Many years ago, I was walking at sunrise on beach near Santa Barbara when I chanced upon a tall lady holding a mesh sack. She stopped to chat and I realized immediately that I was talking with the famous chef, Julia Child. She happily opened her sack and showed me mussels she had collected. She proceeded to tell me how to prepare them. She was excited and, of course, I was too.
I grew up watching Julia Child on her PBS show, The French Chef. We loved to imitate her falsetto voice. My mother tried out a number of recipes, all with disastrous results. I’ve been trying some of her recipes – also with not such great results. Oh well, as Julia would say, “Don’t apologize for your cooking mistakes. It is what it is.”
Julia Child was born on August 15, 1912 and we are celebrating by reading:
Bon Appetit! The Delicious Life of Julia Child by Jessie Hartland (Schwartz & Wade Books 2012)
This is my new favorite biography. The art and text combine to make a clever, witty and fun book that packs in lots of great information. What a life Julia lived! Did you know that Julia was 6 feet 3 inches tall? That she loved playing pranks as a child, flunked typing, and worked for a fashion magazine? She tried to enlist in the army but was too tall so she joined the Office of Strategic Services (an American spy agency) and worked in Ceylon where she met her future husband, Paul Child. Together they traveled the world and delighted in trying native foods. After WW II, they moved to Paris where she attended the Cordon Bleu cooking school. She wrote Mastering the Art of French Cooking with two friends which still sells well to this day. Julia also developed the French Chef TV cooking show and influenced generations of chefs.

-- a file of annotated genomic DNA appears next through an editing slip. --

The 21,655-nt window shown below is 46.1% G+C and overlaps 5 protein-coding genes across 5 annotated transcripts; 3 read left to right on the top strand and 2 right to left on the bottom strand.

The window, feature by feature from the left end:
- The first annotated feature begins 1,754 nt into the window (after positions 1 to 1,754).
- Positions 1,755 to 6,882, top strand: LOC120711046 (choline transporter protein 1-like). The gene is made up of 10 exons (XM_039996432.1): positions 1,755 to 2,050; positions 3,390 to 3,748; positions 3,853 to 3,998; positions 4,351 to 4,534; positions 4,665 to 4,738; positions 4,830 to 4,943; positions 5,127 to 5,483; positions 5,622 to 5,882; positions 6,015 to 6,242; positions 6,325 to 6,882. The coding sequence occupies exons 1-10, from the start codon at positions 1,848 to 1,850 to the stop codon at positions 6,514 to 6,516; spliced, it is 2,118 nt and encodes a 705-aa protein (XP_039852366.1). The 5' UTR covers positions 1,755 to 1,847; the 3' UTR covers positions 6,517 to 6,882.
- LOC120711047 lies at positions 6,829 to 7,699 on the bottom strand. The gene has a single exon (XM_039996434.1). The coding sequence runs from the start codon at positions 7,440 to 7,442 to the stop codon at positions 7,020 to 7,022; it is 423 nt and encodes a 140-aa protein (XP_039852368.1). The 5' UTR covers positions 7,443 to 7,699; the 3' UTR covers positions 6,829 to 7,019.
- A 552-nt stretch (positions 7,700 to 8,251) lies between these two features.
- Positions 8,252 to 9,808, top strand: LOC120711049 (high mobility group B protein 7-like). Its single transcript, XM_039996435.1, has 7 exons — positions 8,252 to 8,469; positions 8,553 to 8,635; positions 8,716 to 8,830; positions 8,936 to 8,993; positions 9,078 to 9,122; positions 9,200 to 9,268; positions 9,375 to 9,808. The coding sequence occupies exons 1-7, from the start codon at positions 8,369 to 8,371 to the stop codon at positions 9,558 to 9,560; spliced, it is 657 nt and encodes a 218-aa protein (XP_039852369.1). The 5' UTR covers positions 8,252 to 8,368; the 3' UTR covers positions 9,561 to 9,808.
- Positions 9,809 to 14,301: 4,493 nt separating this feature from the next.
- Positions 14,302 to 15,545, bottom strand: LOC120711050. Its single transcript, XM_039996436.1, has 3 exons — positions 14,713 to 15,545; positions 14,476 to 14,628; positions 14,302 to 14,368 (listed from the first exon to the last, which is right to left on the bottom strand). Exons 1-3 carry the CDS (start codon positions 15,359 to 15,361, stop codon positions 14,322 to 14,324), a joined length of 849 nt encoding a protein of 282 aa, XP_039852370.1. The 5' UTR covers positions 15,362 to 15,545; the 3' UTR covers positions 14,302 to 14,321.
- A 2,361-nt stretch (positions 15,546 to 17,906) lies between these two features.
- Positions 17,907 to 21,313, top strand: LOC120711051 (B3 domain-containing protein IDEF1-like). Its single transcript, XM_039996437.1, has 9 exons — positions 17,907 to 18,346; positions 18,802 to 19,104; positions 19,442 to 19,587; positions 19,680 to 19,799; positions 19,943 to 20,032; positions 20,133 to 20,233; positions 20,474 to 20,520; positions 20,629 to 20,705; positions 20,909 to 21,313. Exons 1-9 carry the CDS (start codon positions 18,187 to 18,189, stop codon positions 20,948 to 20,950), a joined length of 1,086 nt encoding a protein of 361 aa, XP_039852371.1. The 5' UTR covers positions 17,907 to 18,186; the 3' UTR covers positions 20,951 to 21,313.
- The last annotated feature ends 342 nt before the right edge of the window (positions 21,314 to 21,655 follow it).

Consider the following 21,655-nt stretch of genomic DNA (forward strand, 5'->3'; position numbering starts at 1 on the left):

I love the way author Jessie Hartland has written and illustrated this book. (sorry the photos are a bit small).
If you find yourself in Carpinteria, California, take time to visit the Rose Story Farm (call for a tour). The owners transformed a former lemon orchard into an fragrant garden of roses. Julia Child was a close family friend who loved spending time in the gardens. She loved the roses, especially an unnamed butter yellow floribunda with a mild licorice scent. (Doesn’t it sound delicious?) The family contacted the grower and fittingly, the rose was named Julia Child shortly before the end of her life. It went on to be the American Rose Selection Winner for 2006.
I spent a lovely afternoon with Carmen and Katie in the Julia Child Memorial Garden at Rose Story Farm.
Katie holds a bouquet of Julia Child Roses.
Roxanne channels her inner Julia.
We made the author’s crepe recipe that is included in the book. Bon Appetit!